When was the Fethullah Gülen teaching transformed into a social movement?

Fethullah Gülen

The Gülen Movement is a product of a structure inherited by the republic from the Ottomans, which was an aggregate of communities. The republic aimed at establishing a homogeneous nation state from this cosmopolitan and pluralist structure. And it tried to do this by modernizing the population of mostly peasant origin. This method worked in the urban areas, but not in the countryside where the dominant majority lived outside of this modernization process.

Two convictions of the elites of the last period of the Ottomans were shared by the architects of the republic who sought to modernize Turkey:

1. To educate the children in the countryside; and

2. To take Western science and knowledge and mold them with Turkey’s own social values, customs, and traditions.

But that did not come about. Of course, education is sine quo none of modernization. But before everything else, there has to be a higher social setting for those educated people to participate in with their newly acquired knowledge and skills.

If you assign a young man who graduated from the department of agricultural engineering to a village where tilling is done with traditional plowing, and do not provide any devices and modern agricultural input and do not establish an economic system that produces a market, that engineer would start to plow behind an oxen as well. In short, it is necessary to transform the society in such a way to benefit from the newly emerging labor force, their skills, and their knowledge, and this has to coincide with the educational dash.

The Ottoman and the republican elite thought that importing the knowledge and the science from abroad that Turkey could not produce would be a sufficient factor to develop the country. But what is forgotten is that science and technology is a product of a certain social structure. In this structure, culture (social values, custom and habits) and economy come together, making an organic whole. If you break this wholesomeness, it would be like cutting off the lower part of someone else’s body and then mounting it over your own, resulting in incompatibility. And this is what happened in Turkey. It could not be industrialized. Lacking sufficient capital and initiatives, the thrust for development was fruitless. The countryside, which was not be modernized, maintained the traditional structure of communities. Science and technology did not come to the country through domestic production but through imported consumer goods. They did not permeate the societal culture and therefore could not transform it. The gap between the city and the village was further widened.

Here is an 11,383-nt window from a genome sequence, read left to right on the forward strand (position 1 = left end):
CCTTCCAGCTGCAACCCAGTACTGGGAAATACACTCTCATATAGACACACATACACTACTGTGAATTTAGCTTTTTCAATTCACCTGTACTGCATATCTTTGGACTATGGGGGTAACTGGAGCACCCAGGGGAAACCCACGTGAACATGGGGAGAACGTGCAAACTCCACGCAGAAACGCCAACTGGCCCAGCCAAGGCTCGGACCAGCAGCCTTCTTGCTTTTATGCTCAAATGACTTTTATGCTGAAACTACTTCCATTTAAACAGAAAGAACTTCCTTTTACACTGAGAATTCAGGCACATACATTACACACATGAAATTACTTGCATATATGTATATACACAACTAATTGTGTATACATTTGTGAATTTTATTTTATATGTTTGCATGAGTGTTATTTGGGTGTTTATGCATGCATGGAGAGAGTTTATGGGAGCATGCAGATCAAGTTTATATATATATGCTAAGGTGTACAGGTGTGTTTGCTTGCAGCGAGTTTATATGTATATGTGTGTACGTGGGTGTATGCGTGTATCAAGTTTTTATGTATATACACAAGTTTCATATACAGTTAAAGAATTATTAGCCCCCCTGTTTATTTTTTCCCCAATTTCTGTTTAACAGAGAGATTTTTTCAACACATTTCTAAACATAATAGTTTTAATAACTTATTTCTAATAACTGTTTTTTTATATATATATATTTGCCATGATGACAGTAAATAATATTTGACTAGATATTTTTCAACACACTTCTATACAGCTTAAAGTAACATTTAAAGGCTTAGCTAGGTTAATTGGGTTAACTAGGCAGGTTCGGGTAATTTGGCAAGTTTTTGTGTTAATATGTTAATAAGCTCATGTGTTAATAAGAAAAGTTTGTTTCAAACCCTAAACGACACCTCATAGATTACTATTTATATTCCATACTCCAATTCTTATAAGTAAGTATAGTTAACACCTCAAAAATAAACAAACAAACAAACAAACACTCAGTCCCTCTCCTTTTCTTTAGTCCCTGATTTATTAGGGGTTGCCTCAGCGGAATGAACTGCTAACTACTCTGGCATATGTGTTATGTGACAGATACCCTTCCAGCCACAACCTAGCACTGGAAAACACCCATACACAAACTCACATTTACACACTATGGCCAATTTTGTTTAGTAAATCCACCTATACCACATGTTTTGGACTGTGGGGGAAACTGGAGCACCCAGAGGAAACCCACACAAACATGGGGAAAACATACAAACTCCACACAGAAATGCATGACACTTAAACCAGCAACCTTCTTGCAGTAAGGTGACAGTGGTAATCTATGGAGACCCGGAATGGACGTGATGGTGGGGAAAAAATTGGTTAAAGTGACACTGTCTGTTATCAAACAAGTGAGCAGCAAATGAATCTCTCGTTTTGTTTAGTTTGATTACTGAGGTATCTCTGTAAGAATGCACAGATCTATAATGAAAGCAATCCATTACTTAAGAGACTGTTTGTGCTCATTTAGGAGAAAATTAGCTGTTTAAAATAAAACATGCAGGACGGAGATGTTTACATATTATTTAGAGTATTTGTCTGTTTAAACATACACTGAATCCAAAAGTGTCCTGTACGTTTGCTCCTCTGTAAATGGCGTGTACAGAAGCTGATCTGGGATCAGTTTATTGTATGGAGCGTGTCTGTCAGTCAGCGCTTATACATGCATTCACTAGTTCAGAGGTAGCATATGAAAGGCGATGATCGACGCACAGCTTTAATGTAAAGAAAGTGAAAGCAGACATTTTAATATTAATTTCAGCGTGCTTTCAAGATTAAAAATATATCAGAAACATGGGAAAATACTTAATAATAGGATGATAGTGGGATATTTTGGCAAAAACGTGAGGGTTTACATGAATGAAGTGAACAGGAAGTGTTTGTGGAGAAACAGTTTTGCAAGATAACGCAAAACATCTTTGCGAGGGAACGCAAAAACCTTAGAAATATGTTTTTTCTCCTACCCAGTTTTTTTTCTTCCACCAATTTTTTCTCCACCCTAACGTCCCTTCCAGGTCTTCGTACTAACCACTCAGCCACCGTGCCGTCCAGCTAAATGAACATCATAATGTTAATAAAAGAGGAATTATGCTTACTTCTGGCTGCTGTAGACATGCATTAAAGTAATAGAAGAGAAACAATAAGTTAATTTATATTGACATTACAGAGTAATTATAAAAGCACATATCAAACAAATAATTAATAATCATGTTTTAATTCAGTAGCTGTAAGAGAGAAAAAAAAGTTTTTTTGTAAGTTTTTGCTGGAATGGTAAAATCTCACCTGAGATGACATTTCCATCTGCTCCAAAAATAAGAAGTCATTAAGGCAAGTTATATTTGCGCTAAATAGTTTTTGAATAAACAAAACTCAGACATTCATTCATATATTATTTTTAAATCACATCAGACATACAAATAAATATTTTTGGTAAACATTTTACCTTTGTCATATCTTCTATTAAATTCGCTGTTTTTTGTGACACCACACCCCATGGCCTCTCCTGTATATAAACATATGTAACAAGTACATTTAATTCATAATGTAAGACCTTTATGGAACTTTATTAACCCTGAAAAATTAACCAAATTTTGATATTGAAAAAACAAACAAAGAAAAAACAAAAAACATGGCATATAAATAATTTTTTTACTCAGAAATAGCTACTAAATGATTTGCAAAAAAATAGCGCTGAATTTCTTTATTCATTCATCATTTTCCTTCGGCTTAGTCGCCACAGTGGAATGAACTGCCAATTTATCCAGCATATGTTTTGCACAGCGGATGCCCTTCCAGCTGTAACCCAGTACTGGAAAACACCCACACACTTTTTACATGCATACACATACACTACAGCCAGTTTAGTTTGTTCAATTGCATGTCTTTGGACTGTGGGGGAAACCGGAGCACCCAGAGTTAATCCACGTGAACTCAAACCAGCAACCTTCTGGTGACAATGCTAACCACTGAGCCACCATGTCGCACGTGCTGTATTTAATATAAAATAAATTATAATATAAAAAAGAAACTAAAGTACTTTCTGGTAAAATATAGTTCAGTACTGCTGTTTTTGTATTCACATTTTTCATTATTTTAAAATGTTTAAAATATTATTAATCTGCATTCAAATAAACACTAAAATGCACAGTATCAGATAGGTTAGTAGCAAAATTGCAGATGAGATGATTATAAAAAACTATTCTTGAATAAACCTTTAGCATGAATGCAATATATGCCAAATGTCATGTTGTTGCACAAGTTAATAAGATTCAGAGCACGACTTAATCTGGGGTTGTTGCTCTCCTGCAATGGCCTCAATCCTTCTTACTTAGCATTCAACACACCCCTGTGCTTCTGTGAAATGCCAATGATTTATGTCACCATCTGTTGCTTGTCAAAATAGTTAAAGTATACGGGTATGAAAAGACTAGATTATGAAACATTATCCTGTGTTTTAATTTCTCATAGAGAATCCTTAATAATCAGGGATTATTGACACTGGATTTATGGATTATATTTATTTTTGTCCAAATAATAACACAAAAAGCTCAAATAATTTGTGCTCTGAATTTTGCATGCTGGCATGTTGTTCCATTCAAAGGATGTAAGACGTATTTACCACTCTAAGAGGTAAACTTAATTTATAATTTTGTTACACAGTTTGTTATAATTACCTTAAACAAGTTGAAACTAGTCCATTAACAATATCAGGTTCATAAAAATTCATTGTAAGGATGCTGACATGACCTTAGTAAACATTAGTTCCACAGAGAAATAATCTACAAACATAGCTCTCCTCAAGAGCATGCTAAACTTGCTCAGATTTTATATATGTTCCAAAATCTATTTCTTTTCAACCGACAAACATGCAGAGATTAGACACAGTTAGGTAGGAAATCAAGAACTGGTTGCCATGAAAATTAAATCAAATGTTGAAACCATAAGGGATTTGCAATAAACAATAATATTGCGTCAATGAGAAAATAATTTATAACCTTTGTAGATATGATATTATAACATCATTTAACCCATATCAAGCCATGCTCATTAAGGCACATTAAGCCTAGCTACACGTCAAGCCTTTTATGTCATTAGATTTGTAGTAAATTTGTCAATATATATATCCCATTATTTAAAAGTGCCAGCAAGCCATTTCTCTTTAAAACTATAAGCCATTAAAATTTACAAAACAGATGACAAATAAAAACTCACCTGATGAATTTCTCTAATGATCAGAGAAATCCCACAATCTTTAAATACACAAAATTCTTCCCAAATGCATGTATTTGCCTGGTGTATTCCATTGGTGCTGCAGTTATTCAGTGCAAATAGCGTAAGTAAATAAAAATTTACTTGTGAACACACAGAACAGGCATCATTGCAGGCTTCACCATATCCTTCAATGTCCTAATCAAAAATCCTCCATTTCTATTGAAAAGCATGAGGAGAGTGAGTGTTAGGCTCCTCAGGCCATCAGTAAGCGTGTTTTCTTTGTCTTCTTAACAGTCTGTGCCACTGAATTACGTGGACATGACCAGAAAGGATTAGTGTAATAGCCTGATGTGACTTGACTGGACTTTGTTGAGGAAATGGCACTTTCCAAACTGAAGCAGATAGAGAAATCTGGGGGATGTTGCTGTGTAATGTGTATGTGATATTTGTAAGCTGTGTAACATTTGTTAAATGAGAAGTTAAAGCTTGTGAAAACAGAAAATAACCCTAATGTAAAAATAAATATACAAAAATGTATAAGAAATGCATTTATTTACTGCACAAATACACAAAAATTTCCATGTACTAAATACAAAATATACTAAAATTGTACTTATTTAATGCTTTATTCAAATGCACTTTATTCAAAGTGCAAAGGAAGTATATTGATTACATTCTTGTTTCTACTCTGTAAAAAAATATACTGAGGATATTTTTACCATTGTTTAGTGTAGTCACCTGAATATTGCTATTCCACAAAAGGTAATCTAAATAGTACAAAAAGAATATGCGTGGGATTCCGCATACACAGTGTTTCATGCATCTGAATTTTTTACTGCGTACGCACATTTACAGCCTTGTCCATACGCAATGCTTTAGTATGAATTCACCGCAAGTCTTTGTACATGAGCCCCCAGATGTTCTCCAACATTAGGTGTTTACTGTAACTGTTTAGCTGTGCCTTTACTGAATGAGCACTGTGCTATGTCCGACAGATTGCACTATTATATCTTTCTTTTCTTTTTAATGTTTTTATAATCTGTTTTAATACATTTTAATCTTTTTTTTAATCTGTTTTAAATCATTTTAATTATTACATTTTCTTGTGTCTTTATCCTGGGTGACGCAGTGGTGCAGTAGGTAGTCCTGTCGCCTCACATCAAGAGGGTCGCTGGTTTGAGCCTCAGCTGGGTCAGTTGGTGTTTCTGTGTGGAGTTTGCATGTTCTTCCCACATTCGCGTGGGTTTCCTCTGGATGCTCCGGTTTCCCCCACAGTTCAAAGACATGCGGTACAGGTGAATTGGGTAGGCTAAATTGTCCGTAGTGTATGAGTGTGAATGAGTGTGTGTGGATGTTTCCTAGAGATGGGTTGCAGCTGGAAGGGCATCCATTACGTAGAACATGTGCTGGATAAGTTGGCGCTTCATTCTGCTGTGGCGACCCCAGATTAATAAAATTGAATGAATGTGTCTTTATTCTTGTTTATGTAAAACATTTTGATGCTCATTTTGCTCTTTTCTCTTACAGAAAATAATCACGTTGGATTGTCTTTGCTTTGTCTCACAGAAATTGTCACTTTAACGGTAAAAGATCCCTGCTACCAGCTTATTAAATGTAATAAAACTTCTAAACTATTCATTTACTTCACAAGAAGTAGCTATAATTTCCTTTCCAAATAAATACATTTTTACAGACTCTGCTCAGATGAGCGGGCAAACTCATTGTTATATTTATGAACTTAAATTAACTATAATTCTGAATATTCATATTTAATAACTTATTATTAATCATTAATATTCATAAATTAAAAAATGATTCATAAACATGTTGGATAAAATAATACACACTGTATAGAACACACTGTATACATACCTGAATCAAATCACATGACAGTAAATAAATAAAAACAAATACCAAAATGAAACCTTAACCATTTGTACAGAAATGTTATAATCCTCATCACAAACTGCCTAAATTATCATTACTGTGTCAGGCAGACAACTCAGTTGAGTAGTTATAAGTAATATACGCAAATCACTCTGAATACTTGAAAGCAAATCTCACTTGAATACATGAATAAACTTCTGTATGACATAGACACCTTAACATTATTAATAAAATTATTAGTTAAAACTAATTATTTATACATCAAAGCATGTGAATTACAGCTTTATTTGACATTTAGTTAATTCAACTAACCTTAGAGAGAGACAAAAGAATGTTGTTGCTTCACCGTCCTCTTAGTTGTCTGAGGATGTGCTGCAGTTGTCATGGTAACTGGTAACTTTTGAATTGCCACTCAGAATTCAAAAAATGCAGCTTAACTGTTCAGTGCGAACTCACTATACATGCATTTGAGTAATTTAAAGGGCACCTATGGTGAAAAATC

The community structures prevalent in the rural areas were transferred to the cities with migrations beginning in 1960’s. Of course, these structures were altered, according to newly arising needs in the new settings. The “familiar worlds” of those who were culturally similar became safe havens to their members, providing security and the possibility to cope with the problems in their new world. The ideology of the republic—which always stays away from individualism and emphasizes the nation or state (i.e., collectivities)—worked in favor of these communities and groups. Although they too were collectivities, the state stayed aloof to them or even took a stance against them, because they had different identities and cultural codes. The republic made many promises but could not fulfill them and, therefore, did not satisfy the expectations of these groups. These groups took it upon themselves to perform the tasks expected of the state, and with mutual help, increased the level of welfare for their communities and even supported some of their members to rise to important positions. In this kind of a setting in which individualism is not taken as significant nor valued at either the state or community level, people seek out communities or they help maintain those already in existence.

The Gülen Movement was born and developed in this social-cultural setting. In the words of Fethullah Gülen, this movement is not designed as part of a master plan on the table.

Now out there, there is a structure which came into being through the shaping effects of the events and the thoughts which came into existence through the exigencies of the needs and necessities. This dynamic structure has been renewing almost daily with the aforementioned needs and the necessities. But this does not mean that there is no kernel of thought independent of the events and circumstances. There is, but when the caravan was on its way, it was shaped and it is continually renewing itself today. For instance, when the schools were being opened in central Asia, there was no calculation of where they would be 15 years afterwards. And the planning was not made accordingly. For instance, the contests of Turkish Olympiads were entirely the result of the circumstances.[1]

[1] Exclusive answer delivered to Doğu Ergil.

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